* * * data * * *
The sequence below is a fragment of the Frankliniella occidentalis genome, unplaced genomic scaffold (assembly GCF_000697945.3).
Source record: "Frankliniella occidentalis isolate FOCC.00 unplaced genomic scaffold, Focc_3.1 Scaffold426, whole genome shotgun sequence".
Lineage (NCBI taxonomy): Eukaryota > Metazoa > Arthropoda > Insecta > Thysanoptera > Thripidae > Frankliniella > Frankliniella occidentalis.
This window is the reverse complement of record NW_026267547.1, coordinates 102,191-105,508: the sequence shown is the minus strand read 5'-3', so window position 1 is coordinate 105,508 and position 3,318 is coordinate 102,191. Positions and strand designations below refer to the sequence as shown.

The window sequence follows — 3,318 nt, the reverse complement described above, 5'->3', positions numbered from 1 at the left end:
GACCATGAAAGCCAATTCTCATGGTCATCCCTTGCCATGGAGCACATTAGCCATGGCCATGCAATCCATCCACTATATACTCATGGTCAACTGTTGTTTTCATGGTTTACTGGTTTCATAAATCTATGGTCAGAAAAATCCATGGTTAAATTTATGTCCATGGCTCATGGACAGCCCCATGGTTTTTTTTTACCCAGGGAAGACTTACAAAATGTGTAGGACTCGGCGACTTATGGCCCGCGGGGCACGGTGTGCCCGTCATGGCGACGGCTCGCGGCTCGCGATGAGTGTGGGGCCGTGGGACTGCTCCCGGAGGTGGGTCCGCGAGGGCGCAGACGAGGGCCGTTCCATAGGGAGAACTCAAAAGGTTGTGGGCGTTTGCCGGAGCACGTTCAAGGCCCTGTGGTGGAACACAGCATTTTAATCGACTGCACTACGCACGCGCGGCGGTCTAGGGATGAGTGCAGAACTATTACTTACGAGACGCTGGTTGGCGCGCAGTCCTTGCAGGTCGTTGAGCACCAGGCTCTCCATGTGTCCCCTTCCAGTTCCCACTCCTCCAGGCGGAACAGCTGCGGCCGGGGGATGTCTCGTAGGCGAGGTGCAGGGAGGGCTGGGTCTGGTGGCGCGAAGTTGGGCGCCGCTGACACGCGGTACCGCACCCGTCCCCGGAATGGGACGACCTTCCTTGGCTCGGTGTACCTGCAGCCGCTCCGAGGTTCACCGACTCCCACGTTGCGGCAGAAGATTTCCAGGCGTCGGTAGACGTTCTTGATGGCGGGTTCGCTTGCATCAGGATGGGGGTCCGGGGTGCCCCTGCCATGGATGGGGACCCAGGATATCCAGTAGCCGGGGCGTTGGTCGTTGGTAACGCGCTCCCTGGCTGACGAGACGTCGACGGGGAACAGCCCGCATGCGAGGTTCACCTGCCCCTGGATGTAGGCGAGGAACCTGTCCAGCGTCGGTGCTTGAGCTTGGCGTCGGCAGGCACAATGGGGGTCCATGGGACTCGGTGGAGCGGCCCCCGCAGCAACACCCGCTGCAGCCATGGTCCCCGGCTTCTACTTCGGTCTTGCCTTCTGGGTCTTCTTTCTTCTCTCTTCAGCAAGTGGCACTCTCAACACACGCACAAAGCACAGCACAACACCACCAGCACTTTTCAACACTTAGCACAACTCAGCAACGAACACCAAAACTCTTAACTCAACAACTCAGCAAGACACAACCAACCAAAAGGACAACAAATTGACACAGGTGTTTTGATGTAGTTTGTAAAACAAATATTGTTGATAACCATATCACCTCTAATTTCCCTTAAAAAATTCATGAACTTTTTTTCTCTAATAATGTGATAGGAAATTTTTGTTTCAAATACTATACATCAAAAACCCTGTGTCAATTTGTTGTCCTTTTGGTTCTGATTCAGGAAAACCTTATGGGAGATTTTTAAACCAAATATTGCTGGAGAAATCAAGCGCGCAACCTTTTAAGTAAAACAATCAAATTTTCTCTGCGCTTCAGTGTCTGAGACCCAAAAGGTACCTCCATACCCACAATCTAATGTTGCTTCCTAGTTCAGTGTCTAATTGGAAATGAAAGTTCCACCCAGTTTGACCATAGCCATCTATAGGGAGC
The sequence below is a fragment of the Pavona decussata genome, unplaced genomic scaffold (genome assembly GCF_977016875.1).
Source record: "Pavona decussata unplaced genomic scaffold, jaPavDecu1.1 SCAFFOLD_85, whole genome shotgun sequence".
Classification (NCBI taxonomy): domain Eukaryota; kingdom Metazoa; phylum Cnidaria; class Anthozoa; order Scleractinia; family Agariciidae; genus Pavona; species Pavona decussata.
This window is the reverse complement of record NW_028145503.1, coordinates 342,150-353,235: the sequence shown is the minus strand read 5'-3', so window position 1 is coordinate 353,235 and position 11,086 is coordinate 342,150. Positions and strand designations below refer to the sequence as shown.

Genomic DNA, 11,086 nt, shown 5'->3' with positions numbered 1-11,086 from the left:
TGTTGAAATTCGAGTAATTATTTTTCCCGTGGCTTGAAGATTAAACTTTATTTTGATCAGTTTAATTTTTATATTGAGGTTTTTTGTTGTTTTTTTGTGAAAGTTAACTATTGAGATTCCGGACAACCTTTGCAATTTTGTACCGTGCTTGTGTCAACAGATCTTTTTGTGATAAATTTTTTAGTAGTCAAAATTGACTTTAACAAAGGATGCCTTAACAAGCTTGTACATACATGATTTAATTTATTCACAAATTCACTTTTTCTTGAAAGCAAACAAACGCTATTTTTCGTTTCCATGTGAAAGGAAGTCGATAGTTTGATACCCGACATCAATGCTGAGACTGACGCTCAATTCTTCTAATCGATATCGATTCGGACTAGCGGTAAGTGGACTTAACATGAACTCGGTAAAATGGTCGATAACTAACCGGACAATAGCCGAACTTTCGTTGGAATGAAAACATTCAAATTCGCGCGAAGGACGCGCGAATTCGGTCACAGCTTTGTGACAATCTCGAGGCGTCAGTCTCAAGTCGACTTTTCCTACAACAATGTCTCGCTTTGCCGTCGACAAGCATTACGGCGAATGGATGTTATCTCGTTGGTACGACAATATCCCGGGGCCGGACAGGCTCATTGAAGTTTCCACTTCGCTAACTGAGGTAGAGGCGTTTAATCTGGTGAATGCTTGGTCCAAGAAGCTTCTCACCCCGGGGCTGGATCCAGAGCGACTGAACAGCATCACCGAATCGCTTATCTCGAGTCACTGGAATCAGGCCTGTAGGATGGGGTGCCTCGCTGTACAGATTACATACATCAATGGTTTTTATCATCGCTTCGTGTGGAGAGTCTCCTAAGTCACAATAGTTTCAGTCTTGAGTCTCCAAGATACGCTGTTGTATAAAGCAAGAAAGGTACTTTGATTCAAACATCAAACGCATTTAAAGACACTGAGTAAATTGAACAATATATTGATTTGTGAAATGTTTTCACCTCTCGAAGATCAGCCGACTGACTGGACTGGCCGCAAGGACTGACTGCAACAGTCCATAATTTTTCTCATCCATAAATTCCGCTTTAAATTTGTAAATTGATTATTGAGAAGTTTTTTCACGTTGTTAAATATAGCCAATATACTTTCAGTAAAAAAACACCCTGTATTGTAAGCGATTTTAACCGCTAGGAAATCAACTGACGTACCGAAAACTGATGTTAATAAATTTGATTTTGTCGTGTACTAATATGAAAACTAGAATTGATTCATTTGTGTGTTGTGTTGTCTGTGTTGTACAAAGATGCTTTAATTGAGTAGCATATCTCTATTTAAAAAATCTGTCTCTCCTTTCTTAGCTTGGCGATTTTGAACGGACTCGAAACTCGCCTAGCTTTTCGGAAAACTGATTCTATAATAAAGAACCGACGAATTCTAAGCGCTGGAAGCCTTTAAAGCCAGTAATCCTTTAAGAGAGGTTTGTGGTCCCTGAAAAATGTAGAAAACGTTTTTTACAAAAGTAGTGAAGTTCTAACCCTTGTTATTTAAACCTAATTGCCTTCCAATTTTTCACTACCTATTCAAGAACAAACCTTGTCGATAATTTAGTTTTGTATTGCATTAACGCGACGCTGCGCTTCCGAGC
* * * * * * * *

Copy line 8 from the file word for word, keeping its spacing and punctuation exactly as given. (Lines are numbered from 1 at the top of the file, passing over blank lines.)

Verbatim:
Source record: "Pavona decussata unplaced genomic scaffold, jaPavDecu1.1 SCAFFOLD_85, whole genome shotgun sequence".